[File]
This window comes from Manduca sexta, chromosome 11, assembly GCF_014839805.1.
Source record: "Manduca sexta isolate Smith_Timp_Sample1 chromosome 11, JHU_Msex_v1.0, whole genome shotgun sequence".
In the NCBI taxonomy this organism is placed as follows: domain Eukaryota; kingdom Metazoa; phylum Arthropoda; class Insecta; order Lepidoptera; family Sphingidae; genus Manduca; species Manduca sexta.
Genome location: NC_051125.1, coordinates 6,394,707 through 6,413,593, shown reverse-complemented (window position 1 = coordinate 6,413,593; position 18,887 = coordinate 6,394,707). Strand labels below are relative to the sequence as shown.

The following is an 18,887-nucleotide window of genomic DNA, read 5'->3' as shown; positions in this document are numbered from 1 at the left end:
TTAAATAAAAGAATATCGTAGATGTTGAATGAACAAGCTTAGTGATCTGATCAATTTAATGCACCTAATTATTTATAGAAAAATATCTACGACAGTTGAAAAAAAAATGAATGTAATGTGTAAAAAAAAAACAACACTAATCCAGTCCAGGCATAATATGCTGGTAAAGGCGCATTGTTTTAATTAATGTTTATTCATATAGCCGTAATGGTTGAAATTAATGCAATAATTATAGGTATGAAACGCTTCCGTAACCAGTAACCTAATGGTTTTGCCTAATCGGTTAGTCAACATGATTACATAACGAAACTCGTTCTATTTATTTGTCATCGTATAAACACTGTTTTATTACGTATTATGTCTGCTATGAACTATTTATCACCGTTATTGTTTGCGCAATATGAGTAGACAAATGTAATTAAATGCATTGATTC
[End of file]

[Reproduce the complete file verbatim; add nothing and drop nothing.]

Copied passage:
This window comes from Manduca sexta, chromosome 11, assembly GCF_014839805.1.
Source record: "Manduca sexta isolate Smith_Timp_Sample1 chromosome 11, JHU_Msex_v1.0, whole genome shotgun sequence".
In the NCBI taxonomy this organism is placed as follows: domain Eukaryota; kingdom Metazoa; phylum Arthropoda; class Insecta; order Lepidoptera; family Sphingidae; genus Manduca; species Manduca sexta.
Genome location: NC_051125.1, coordinates 6,394,707 through 6,413,593, shown reverse-complemented (window position 1 = coordinate 6,413,593; position 18,887 = coordinate 6,394,707). Strand labels below are relative to the sequence as shown.

The following is an 18,887-nucleotide window of genomic DNA, read 5'->3' as shown; positions in this document are numbered from 1 at the left end:
TTAAATAAAAGAATATCGTAGATGTTGAATGAACAAGCTTAGTGATCTGATCAATTTAATGCACCTAATTATTTATAGAAAAATATCTACGACAGTTGAAAAAAAAATGAATGTAATGTGTAAAAAAAAAACAACACTAATCCAGTCCAGGCATAATATGCTGGTAAAGGCGCATTGTTTTAATTAATGTTTATTCATATAGCCGTAATGGTTGAAATTAATGCAATAATTATAGGTATGAAACGCTTCCGTAACCAGTAACCTAATGGTTTTGCCTAATCGGTTAGTCAACATGATTACATAACGAAACTCGTTCTATTTATTTGTCATCGTATAAACACTGTTTTATTACGTATTATGTCTGCTATGAACTATTTATCACCGTTATTGTTTGCGCAATATGAGTAGACAAATGTAATTAAATGCATTGATTC